Listen to a sermon by David Pileggi delivered at the Narkis Street congregation in Jerusalem.
As a small boy growing up in Alabama I had a deep love of God and a real hunger to know him better. By the age of eight I had read the entire Bible. But, like most people, I often struggled to understand what the Scriptures were saying. Many verses didn’t seem to make sense.
According to the New Testament, a pagan who becomes a follower of Jesus and enters the Kingdom of Heaven (in conservative Christian parlance, “gets saved”) becomes part of the Commonwealth of Israel.
One of the most amazing and unusual experiences we have living in Israel is to see people who are avowed enemies nationally and historically come together in harmony and peace. A number of Israeli organizations bring together Arabs and Jews who have mutual interests (for example, in the area of the arts). Often harboring strong religious and political differences, these people get to know and understand each other on a personal level.
Thousands of Israelis are inundating telephone aid centers. The reason: the difficult security situation and fear of approaching war with Iraq.
One of the strongest impressions I have from my first year in Israel (1963-1964) was taking part in a Passover Seder (the joyous home celebration of Passover). It happened that during this first year in Israel my first contact with the Jewish people took place—there were no Jews living in Cleveland, Oklahoma, where I grew up.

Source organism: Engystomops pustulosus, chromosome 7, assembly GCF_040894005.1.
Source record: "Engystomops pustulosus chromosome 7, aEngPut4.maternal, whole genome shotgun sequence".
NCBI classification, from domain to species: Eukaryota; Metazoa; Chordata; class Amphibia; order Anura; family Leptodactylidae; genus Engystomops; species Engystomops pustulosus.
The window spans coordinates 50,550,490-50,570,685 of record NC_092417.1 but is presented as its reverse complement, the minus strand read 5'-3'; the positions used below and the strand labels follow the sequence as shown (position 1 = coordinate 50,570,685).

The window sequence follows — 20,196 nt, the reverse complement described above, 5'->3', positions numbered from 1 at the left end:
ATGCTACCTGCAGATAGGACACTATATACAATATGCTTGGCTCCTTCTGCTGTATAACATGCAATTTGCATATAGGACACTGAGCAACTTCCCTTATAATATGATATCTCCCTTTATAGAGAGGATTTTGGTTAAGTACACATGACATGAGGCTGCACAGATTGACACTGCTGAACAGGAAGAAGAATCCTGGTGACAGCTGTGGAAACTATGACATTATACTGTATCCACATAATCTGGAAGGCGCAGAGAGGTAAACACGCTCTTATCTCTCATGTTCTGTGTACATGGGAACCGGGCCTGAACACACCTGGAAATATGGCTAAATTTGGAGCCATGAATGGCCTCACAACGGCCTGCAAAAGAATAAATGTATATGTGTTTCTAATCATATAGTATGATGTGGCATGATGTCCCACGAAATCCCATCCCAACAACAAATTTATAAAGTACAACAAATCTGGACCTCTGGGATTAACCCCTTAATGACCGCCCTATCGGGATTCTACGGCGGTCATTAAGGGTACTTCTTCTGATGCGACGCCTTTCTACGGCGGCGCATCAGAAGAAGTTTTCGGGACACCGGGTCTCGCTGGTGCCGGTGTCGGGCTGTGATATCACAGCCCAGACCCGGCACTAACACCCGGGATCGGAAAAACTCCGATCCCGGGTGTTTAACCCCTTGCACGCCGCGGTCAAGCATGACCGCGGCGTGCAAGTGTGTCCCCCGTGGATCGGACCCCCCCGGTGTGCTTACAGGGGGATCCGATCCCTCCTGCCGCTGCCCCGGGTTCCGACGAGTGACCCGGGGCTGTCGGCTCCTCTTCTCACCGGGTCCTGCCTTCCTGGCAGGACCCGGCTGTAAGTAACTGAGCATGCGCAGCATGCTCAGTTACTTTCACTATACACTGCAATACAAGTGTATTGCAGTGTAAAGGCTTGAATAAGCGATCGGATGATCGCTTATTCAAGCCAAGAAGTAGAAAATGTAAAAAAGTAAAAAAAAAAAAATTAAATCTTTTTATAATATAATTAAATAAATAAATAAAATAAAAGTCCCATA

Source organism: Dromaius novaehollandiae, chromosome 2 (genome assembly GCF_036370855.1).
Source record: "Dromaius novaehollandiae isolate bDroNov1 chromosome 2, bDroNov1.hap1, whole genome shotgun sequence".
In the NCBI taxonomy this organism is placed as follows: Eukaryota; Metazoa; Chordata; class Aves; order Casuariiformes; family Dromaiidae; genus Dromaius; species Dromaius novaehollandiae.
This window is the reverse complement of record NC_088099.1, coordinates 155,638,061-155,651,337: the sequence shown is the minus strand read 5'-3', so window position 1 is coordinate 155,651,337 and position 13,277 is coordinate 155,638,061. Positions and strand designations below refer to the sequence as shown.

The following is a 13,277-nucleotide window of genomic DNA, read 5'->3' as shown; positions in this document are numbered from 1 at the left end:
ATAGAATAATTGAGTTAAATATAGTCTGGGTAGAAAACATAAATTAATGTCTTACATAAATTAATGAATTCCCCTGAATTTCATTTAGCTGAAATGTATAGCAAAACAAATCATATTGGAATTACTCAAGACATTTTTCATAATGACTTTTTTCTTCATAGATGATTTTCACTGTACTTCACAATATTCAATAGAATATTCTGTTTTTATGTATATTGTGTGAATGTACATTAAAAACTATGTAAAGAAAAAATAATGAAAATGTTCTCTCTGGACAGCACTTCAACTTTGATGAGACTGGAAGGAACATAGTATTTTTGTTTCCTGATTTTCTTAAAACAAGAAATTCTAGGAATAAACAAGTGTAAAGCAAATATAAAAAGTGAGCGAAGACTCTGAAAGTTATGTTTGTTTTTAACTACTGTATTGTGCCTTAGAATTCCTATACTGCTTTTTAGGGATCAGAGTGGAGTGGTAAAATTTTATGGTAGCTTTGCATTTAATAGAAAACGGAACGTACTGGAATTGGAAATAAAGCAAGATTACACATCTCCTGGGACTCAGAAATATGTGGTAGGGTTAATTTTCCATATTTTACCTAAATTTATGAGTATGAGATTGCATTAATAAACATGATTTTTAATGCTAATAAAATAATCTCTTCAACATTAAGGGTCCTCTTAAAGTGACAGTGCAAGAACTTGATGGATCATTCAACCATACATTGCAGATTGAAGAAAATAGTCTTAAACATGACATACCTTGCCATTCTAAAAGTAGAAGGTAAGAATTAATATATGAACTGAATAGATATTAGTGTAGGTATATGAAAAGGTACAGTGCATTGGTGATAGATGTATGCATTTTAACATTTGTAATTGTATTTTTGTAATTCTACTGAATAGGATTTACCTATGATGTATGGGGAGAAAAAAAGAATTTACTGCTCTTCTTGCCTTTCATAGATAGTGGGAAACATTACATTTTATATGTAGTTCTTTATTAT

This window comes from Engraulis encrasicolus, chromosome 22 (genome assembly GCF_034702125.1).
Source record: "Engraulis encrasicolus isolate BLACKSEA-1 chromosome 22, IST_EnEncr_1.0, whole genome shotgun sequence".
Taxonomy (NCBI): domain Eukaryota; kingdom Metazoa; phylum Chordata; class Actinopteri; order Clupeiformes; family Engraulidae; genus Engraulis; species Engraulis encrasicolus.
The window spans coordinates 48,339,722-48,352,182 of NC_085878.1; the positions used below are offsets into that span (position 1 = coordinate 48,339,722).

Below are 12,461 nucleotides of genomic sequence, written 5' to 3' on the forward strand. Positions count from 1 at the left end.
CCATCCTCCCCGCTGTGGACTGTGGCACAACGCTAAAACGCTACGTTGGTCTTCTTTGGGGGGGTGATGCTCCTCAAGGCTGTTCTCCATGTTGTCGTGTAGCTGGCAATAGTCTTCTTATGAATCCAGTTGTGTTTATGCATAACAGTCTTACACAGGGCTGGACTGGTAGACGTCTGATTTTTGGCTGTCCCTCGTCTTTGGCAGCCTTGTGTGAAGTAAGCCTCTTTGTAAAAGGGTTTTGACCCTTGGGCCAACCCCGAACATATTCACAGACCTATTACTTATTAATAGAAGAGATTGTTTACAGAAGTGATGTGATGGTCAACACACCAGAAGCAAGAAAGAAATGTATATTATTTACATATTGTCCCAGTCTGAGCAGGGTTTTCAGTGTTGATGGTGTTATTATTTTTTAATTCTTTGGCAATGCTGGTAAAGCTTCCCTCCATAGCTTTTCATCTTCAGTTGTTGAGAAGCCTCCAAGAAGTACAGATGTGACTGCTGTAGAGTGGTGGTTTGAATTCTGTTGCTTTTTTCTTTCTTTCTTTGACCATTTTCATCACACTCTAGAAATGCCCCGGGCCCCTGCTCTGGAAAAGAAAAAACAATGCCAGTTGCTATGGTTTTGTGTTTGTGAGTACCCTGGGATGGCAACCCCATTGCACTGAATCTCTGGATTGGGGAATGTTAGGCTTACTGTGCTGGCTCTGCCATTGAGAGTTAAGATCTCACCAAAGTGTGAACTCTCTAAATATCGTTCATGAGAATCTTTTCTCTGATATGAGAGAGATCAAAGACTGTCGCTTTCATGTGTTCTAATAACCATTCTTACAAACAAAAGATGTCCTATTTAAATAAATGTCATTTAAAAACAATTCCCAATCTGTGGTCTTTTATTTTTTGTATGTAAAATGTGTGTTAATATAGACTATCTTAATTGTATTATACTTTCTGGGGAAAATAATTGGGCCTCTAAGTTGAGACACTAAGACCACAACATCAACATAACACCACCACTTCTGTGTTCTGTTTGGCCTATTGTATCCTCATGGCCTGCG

One thing seems certain, in my opinion: we must renew our covenant with God again and again. Our relationship with God is not a one-time commitment, but an ongoing relationship.
As I lay in a hospital bed at Hebrew University’s Hadassah-Ein Kerem Medical Center, it was obvious to me that my body was completely out of control. My heart had been beating erratically for over 100 hours, and the only hope for restoring my heart to normal rhythm was cardioversion (electric shock therapy).
Those of us who live in the Middle East often find ourselves in the middle of the conflicts that arise here. I recently attended a conference of Christian Jewish and Arab women held in Jerusalem. The conference was organized by Musalaha, a ministry of reconciliation directed by Salim Munayer.
Hebrew University professor, the late David Flusser once remarked that Jesus’ teachings could be summed up in one word: “Relax!” The more you think about that, the more you realize Flusser is right.
The Jericho Road is no more than a thirty-minute drive from where we live. Yet the story of the Good Samaritan (Luke 10:29-37) can be as distant as the period of time in which it happened. Such a dramatic experience—passing up someone in dire need—would never happen to us! But how about someone who is not in such dire need? Let’s consider someone who needs just a little help.